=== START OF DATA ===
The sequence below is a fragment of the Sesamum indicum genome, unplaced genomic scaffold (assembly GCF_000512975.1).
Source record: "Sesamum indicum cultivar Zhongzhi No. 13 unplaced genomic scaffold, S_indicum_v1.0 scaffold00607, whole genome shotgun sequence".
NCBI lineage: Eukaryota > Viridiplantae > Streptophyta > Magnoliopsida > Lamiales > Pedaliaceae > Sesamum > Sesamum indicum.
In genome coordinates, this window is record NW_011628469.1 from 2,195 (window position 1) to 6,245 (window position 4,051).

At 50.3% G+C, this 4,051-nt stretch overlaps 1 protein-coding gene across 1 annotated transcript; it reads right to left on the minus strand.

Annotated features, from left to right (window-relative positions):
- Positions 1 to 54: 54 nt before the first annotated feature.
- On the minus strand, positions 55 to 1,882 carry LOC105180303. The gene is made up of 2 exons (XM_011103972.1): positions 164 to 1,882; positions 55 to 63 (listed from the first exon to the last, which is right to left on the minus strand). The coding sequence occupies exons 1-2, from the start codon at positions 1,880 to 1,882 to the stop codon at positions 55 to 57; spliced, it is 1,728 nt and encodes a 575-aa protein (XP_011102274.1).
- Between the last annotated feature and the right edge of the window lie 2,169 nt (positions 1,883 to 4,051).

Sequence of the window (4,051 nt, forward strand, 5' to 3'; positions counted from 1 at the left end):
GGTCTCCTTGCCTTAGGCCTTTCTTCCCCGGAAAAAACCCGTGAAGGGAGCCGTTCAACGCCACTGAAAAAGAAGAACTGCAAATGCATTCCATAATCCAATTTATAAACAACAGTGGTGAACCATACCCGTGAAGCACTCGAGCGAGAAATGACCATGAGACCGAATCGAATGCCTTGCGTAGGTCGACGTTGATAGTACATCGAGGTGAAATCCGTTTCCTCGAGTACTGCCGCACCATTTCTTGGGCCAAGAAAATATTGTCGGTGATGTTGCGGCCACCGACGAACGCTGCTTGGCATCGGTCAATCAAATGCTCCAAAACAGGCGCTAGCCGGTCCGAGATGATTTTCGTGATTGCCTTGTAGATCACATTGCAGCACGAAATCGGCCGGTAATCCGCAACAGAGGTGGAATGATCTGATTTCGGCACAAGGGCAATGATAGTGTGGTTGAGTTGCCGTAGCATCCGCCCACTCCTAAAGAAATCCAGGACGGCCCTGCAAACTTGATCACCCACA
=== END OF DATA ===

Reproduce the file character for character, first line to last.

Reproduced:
The sequence below is a fragment of the Sesamum indicum genome, unplaced genomic scaffold (assembly GCF_000512975.1).
Source record: "Sesamum indicum cultivar Zhongzhi No. 13 unplaced genomic scaffold, S_indicum_v1.0 scaffold00607, whole genome shotgun sequence".
NCBI lineage: Eukaryota > Viridiplantae > Streptophyta > Magnoliopsida > Lamiales > Pedaliaceae > Sesamum > Sesamum indicum.
In genome coordinates, this window is record NW_011628469.1 from 2,195 (window position 1) to 6,245 (window position 4,051).

At 50.3% G+C, this 4,051-nt stretch overlaps 1 protein-coding gene across 1 annotated transcript; it reads right to left on the minus strand.

Annotated features, from left to right (window-relative positions):
- Positions 1 to 54: 54 nt before the first annotated feature.
- On the minus strand, positions 55 to 1,882 carry LOC105180303. The gene is made up of 2 exons (XM_011103972.1): positions 164 to 1,882; positions 55 to 63 (listed from the first exon to the last, which is right to left on the minus strand). The coding sequence occupies exons 1-2, from the start codon at positions 1,880 to 1,882 to the stop codon at positions 55 to 57; spliced, it is 1,728 nt and encodes a 575-aa protein (XP_011102274.1).
- Between the last annotated feature and the right edge of the window lie 2,169 nt (positions 1,883 to 4,051).

Sequence of the window (4,051 nt, forward strand, 5' to 3'; positions counted from 1 at the left end):
GGTCTCCTTGCCTTAGGCCTTTCTTCCCCGGAAAAAACCCGTGAAGGGAGCCGTTCAACGCCACTGAAAAAGAAGAACTGCAAATGCATTCCATAATCCAATTTATAAACAACAGTGGTGAACCATACCCGTGAAGCACTCGAGCGAGAAATGACCATGAGACCGAATCGAATGCCTTGCGTAGGTCGACGTTGATAGTACATCGAGGTGAAATCCGTTTCCTCGAGTACTGCCGCACCATTTCTTGGGCCAAGAAAATATTGTCGGTGATGTTGCGGCCACCGACGAACGCTGCTTGGCATCGGTCAATCAAATGCTCCAAAACAGGCGCTAGCCGGTCCGAGATGATTTTCGTGATTGCCTTGTAGATCACATTGCAGCACGAAATCGGCCGGTAATCCGCAACAGAGGTGGAATGATCTGATTTCGGCACAAGGGCAATGATAGTGTGGTTGAGTTGCCGTAGCATCCGCCCACTCCTAAAGAAATCCAGGACGGCCCTGCAAACTTGATCACCCACA